Communication is vital within projects and contributes significantly to project success.
Project managers (PMs) know that they have to construct a robust communication management plan for the overall project. The communication management plan should be designed in such a manner that it defines how project information will be handled: how the project team collects, generates, stores, distributes, and disposes of project information. Considerations will include who gets what information, when, why, in what format, and how and where project information will be archived.
For the business analyst (BA), communication management revolves around communicating requirements, which A Guide to the Business Analysis Body of Knowledge (BABOK® Guide) v2.0 states, “is essential for bringing stakeholders to a common understanding of requirements.” Of the primary underlying competencies of the trained BA, a thorough understanding of verbal communications, teaching skills, and written communications is among the most essential. Verbal communication skills are critical in requirements elicitation. The ability to conduct effective interviews, deliver presentations for stakeholders, and communicate in a simple, consistent manner is important. Teaching skills are required to ensure that all information that is communicated is understood and retained by the audience. Customizing communications to the stakeholder(s) is an important element of teaching skills. Written communication skills enable the BA to document requirements and elicitation results effectively. Both the PM and the BA need to have well-developed communication skills.
Requirements elicitation is the role of the BA. It is the BA who is responsible for developing the requirements elicitation plan and then getting the results of that elicitation to the PM. The PM is responsible for collecting requirements. The reason that the PM’s job is to collect requirements and not to elicit requirements is that it is assumed by the use of the word “collect” that elicitation, analysis, and documentation have been done by the BA. Collection is simply gathering something that is ready to be gathered.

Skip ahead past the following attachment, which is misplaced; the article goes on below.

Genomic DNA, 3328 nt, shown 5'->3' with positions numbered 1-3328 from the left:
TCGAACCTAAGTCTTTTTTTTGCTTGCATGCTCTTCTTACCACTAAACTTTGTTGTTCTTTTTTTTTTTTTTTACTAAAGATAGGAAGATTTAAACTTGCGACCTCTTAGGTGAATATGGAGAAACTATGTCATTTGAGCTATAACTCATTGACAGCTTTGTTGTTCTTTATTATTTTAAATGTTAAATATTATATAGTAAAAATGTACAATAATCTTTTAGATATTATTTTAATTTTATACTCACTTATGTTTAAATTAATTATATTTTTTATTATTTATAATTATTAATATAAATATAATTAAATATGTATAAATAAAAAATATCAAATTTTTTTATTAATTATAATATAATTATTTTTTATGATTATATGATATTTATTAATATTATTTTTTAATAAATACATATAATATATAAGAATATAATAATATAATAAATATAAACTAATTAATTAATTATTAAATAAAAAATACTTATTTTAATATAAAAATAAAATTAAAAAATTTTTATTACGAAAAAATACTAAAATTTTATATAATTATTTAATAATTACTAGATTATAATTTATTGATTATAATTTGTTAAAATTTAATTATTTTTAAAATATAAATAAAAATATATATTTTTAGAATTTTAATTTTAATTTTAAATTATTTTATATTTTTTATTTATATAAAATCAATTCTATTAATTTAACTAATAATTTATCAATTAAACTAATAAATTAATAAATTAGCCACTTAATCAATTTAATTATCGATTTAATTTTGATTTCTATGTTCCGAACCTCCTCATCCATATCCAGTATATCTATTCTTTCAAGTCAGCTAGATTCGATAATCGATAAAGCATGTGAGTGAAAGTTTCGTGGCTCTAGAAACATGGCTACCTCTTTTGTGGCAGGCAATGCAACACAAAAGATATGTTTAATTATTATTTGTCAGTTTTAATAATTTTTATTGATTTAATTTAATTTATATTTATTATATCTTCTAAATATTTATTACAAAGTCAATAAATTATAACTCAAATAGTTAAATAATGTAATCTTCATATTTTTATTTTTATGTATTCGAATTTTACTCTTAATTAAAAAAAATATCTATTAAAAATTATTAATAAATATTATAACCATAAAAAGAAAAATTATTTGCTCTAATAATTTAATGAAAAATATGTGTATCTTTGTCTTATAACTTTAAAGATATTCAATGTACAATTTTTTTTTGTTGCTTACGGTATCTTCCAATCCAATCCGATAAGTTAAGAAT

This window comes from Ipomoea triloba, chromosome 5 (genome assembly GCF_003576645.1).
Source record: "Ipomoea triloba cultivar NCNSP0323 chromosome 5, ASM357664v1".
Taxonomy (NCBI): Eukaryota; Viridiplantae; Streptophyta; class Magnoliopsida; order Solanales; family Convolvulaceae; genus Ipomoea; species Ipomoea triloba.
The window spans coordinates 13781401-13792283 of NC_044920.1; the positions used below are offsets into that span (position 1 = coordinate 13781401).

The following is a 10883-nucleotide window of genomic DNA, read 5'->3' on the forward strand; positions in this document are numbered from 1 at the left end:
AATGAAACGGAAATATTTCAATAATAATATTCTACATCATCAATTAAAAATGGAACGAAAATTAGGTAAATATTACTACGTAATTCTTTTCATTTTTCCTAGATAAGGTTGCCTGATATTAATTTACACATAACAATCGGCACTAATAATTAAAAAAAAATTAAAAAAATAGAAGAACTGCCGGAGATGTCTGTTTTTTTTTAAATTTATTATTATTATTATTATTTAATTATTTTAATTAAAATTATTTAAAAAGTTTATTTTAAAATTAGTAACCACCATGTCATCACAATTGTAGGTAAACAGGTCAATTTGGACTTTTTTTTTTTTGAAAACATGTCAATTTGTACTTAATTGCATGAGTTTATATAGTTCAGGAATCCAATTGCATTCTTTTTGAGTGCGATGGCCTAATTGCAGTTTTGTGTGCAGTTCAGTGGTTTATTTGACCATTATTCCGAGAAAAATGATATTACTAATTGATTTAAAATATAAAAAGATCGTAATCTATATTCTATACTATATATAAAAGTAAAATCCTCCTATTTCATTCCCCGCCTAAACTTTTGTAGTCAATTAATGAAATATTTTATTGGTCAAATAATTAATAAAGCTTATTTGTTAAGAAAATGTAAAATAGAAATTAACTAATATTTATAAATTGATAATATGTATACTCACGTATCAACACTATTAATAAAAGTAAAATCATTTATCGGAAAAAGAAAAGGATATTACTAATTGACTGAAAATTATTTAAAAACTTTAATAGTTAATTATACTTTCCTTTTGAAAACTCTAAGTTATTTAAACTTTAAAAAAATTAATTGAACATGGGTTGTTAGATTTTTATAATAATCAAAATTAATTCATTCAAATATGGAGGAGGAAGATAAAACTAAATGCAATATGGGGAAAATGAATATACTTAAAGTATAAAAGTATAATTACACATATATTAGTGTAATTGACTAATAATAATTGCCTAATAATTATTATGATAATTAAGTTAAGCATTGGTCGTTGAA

While it is important for the PM to understand the different techniques and how they should be applied during elicitation, the PM should largely be focused on communicating overall project information to stakeholders, not with developing requirements. There are several ways that the PM can work with the BA to ensure that elicitation goes smoothly. Based on stakeholder analysis, the PM can assist the BA in developing a sound requirements elicitation plan. The PM needs to ensure that there is adequate time built into the project schedule to accommodate the plan, and he or she can act as a communication conduit for the stakeholders.
PMs should ensure that the elicitation plan that was put together by the BA and the requirements team supports overall project goals. Key stakeholders should be engaged in an appropriate manner, as should end users and technical stakeholders. Knowing what elicitation techniques to use, when to use them, and why, will enable the PM to verify that the elicitation plan is well thought out.
Dan Stober, PMP, has spent the last 17 years exploring and implementing transformative leadership and effective project management techniques into multiple organizations. Often, the difference between good and great is the quality of leadership that is displayed by those who are in charge. At Project First, we focus on advancing the leadership skills of your executive and management team, teaching effective project management, and engaging your staff toward a single, collective goal: success.
This article was originally published in Global Knowledge’s Business Brief e-newsletter. Global Knowledge delivers comprehensive hands-on project management, business process, and professional skills training. Visit our online Knowledge Center at www.globalknowledge.com/business for free white papers, webinars, and more.
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